Is Debt a Concern at These 3 Companies?

Debt can be a terrible problem for some companies and can drag down even the best businesses. So is debt manageable or a major concern at these three companies that would otherwise appear to be good opportunities for investment?

Victim of the housing bubble
First up is USG (NYSE: USG  ) . USG has attracted some big-name investors, including Warren Buffett. However, this holding is almost a nonexistent share of Buffett's portfolio ($200 million) and is left over from an acquisition many years ago, so I wouldn't place to much weight on this. However, Buffett also controls a significant portion of USG's debt. 

Metric

Value

Total debt

$2.3 billion

Net debt

$1.8 billion

Net debt to equity

128

Net debt to EBITDA

56

Largest debt issue

$500 million

Average maturity

2017

Average interest rate

8%

Interest expense, Q2 2013

$50 million

Interest cover Q2 2013 by EBITDA

2.3

Source: Morningstar.

USG's debt position is improving after it struggled through the majority of the last five years as orders slumped during the housing crisis. Indeed, in the first two quarters of this year the company reported a positive net income for the first time since 2008. EBIT interest cover on debt rose from 0.9 times during Q4 2012 to 1.7 times during the first quarter of this year.

In addition, the company's cash flow is improving, with free cash flow positive for three of the last four quarters (the negative quarter was due to a fall in accounts receivable).

USG has $500 million in cash on its balance sheet, so debt repayments should be manageable. That said, with an average debt maturity of 2017, the company could be exposed to interest rate changes, which would place pressure on income and the company's ability to refinance. Moreover, with a net debt-to-EBITDA ratio of 56, the company will not be able to pay down debt anytime soon and will have to roll over most of the issues.

All in all, USG's debt is manageable for the time being, so long as the housing recovery continues. However, the company could be sailing into stormy waters when the majority of its huge debt pile matures in 2017. That said, Buffett's $300 million loan is convertible into stock and will not need to be paid back.

Don't discount this old dog just yet
Next up is Pitney Bowes (NYSE: PBI  ) with a debt-to-EBITDA ratio of three.

Pitney's outlook is brighter than that of USG, as the company is cash-flow positive, has a longer average maturity and the average interest rate is almost half of what USG is having to pay.

Metric 

Value

Debt

$3.6 billion

Net debt

$3 billion

Net debt to equity

30

Net debt to EBITDA

3

Largest debt issue

$500 million

Average maturity

2018

Average interest rate

5%

Interest expense, Q2 2013

$31 million

Interest cover Q2 2013 by EBITDA (ex ex)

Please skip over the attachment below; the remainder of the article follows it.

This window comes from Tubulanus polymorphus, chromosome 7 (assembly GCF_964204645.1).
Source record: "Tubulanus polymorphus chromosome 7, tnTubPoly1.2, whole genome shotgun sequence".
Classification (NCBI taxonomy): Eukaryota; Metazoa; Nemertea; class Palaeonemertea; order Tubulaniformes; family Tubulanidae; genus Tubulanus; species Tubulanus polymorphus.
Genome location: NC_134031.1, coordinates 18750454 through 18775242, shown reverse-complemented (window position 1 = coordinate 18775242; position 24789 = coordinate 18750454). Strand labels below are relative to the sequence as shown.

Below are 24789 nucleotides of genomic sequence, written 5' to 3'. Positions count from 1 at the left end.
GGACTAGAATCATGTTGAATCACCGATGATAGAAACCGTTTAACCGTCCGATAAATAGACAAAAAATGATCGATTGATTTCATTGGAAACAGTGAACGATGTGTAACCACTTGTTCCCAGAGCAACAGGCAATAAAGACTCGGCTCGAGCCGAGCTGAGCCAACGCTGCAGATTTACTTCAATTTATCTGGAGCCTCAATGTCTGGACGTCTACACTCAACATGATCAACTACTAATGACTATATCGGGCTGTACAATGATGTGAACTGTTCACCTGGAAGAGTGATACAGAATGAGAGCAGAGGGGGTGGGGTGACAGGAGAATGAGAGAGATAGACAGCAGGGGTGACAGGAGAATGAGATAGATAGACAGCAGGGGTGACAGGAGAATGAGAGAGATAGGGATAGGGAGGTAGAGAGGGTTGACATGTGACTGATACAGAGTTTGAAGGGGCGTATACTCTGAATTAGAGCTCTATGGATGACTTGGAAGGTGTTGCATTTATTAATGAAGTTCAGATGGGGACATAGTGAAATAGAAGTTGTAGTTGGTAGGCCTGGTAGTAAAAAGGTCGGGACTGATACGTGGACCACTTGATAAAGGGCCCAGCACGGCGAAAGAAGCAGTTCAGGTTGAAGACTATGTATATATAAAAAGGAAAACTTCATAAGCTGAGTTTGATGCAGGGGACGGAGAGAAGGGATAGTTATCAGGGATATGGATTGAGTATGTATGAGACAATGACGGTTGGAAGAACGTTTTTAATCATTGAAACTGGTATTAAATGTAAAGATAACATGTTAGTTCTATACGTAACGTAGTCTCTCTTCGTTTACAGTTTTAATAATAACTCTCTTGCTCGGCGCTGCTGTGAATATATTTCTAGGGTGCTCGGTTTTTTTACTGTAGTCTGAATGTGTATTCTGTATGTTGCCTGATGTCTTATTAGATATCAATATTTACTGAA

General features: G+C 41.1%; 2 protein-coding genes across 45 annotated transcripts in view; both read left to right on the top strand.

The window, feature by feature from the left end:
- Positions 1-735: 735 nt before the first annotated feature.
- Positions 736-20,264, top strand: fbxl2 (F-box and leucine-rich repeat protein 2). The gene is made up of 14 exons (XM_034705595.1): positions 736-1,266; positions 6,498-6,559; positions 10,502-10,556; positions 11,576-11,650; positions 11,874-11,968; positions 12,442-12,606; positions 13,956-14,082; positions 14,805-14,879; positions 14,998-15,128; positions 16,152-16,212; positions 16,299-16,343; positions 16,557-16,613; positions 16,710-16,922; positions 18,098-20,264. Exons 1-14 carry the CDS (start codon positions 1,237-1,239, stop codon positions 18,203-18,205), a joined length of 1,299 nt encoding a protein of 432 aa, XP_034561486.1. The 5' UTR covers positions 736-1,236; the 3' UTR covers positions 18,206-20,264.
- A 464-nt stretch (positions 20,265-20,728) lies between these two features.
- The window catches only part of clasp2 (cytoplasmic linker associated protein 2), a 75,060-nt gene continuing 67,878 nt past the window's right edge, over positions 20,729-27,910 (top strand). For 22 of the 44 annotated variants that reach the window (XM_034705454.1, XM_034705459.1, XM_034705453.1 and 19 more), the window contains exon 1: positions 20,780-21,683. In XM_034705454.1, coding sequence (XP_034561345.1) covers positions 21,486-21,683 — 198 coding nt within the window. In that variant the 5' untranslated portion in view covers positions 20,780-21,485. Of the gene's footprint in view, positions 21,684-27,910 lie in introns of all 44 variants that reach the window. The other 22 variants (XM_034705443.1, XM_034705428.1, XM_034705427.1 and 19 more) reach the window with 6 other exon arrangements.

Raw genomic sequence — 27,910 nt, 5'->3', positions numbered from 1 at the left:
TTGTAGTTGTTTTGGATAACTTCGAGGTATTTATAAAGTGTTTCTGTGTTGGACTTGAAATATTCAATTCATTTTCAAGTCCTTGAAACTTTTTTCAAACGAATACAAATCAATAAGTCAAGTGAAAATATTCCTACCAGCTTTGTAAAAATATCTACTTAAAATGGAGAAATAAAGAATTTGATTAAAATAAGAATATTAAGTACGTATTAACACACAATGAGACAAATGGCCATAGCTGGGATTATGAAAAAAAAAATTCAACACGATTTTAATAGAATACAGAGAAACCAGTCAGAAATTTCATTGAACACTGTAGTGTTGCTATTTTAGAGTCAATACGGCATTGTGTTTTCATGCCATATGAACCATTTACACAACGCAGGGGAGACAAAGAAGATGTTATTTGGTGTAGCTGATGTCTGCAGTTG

4.8

Source: Morningstar.

In addition, Pitney paid down $300 million in debt earlier this year from cash on hand, and the next maturity is in August 2014 -- a $300 million issue easily payable from $600 million in cash the company has in the bank. The next maturity is in March 2015 -- another $300 million debt issue again, easily payable from cash currently on hand.

Moreover, Pitney's longest-dated maturity is 2037 -- a $500 million issue locked in at 5.25%, which gives the company plenty of time to pay back the issue. (It is probable that before the issue reaches maturity, interest rates will rise, so Pitney has done well to lock in this low interest rate, which is below what many sovereigns are paying for borrowing over a similar period.)

Pitney's debt currently seems controllable, and the company's outlook is improving all around.

Debt is high but manageable at this tire producer
Goodyear
(NASDAQ: GT  ) has a debt-to-equity ratio of 5.7 but a debt-to-EBITDA ratio of only 2.2. In addition, the company's average debt maturity is locked in at 2021 at 6.5%. Interest expenses were covered 18 times by EBITDA during the second quarter of this year, leading me to conclude very quickly that the company has plenty of financial firepower to sustain its debt.

Metric

Value

Total debt

$6.5 billion

Net debt

$4 billion

Net debt to equity

5.7

Net debt to EBITDA

2.2

Largest debt issue

$1 billion

Average maturity

2021

Average interest rate

6.5%

Interest expense Q2 2013

$102 million

Interest cover Q2 2013 by EBITDA

18

Source: Morningstar.

Moreover, Goodyear has $2.5 billion in cash on its balance sheet, and this is growing at a rate of $100 million a quarter. However, debt has risen 16% year on year, though net debt has grown slightly less at 14%.

Still, the company's first debt maturity is fixed in 2015 and is worth $400 million. The next is 2020, worth $1 billion -- both easily payable with cash in the bank. The longest-dated maturity is 2034, worth $350 million and locked in at a solid rate of 4%.

Overall, although Goodyear's debt is high, the company is easily able to sustain it over both the short term and the longer term.

Both Pitney and Goodyear have long debt maturities and low interest rates; couple this with a large amount of cash available, and the companies seem more than able to sustain their debt piles. USG, however, looks to be sailing into stormy waters. The company's average rate of interest on debt is high, with the majority of issues falling due before the end of the decade, meaning that the company will have to roll over the debt at a potentially higher interest rate.

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